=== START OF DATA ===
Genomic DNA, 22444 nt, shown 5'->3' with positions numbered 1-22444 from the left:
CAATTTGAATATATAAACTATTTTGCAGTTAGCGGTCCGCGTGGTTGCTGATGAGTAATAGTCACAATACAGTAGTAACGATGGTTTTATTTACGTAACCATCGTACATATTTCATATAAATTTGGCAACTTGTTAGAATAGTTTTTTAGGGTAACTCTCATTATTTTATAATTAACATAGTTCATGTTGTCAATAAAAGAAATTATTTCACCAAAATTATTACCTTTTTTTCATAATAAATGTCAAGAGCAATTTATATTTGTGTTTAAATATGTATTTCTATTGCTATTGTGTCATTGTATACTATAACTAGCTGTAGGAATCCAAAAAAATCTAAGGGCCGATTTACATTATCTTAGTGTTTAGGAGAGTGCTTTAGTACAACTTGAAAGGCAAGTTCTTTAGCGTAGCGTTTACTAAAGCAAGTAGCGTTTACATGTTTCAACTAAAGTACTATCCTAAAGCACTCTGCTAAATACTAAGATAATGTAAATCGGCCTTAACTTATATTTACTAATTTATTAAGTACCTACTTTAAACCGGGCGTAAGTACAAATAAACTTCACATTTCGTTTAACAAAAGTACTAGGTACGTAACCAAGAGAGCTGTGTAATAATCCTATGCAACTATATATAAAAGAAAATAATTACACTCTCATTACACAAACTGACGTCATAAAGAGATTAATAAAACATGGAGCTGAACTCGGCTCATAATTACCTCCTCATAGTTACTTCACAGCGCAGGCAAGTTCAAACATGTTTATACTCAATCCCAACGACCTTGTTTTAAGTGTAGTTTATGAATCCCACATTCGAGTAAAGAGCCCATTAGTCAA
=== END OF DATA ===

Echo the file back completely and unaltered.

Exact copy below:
Genomic DNA, 22444 nt, shown 5'->3' with positions numbered 1-22444 from the left:
CAATTTGAATATATAAACTATTTTGCAGTTAGCGGTCCGCGTGGTTGCTGATGAGTAATAGTCACAATACAGTAGTAACGATGGTTTTATTTACGTAACCATCGTACATATTTCATATAAATTTGGCAACTTGTTAGAATAGTTTTTTAGGGTAACTCTCATTATTTTATAATTAACATAGTTCATGTTGTCAATAAAAGAAATTATTTCACCAAAATTATTACCTTTTTTTCATAATAAATGTCAAGAGCAATTTATATTTGTGTTTAAATATGTATTTCTATTGCTATTGTGTCATTGTATACTATAACTAGCTGTAGGAATCCAAAAAAATCTAAGGGCCGATTTACATTATCTTAGTGTTTAGGAGAGTGCTTTAGTACAACTTGAAAGGCAAGTTCTTTAGCGTAGCGTTTACTAAAGCAAGTAGCGTTTACATGTTTCAACTAAAGTACTATCCTAAAGCACTCTGCTAAATACTAAGATAATGTAAATCGGCCTTAACTTATATTTACTAATTTATTAAGTACCTACTTTAAACCGGGCGTAAGTACAAATAAACTTCACATTTCGTTTAACAAAAGTACTAGGTACGTAACCAAGAGAGCTGTGTAATAATCCTATGCAACTATATATAAAAGAAAATAATTACACTCTCATTACACAAACTGACGTCATAAAGAGATTAATAAAACATGGAGCTGAACTCGGCTCATAATTACCTCCTCATAGTTACTTCACAGCGCAGGCAAGTTCAAACATGTTTATACTCAATCCCAACGACCTTGTTTTAAGTGTAGTTTATGAATCCCACATTCGAGTAAAGAGCCCATTAGTCAA